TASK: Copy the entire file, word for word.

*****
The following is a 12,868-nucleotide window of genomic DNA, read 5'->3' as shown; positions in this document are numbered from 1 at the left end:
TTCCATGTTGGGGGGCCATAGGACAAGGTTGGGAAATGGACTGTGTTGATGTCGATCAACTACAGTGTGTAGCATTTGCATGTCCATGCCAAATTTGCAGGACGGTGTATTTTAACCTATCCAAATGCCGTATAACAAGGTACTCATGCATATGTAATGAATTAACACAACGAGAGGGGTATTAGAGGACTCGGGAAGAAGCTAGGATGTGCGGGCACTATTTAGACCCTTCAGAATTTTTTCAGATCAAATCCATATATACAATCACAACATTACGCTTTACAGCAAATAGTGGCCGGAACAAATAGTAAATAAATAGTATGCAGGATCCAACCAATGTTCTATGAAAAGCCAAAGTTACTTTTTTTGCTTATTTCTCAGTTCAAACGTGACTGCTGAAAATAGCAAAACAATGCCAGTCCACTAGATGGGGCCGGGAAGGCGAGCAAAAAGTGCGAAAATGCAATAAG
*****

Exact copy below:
The following is a 12,868-nucleotide window of genomic DNA, read 5'->3' as shown; positions in this document are numbered from 1 at the left end:
TTCCATGTTGGGGGGCCATAGGACAAGGTTGGGAAATGGACTGTGTTGATGTCGATCAACTACAGTGTGTAGCATTTGCATGTCCATGCCAAATTTGCAGGACGGTGTATTTTAACCTATCCAAATGCCGTATAACAAGGTACTCATGCATATGTAATGAATTAACACAACGAGAGGGGTATTAGAGGACTCGGGAAGAAGCTAGGATGTGCGGGCACTATTTAGACCCTTCAGAATTTTTTCAGATCAAATCCATATATACAATCACAACATTACGCTTTACAGCAAATAGTGGCCGGAACAAATAGTAAATAAATAGTATGCAGGATCCAACCAATGTTCTATGAAAAGCCAAAGTTACTTTTTTTGCTTATTTCTCAGTTCAAACGTGACTGCTGAAAATAGCAAAACAATGCCAGTCCACTAGATGGGGCCGGGAAGGCGAGCAAAAAGTGCGAAAATGCAATAAG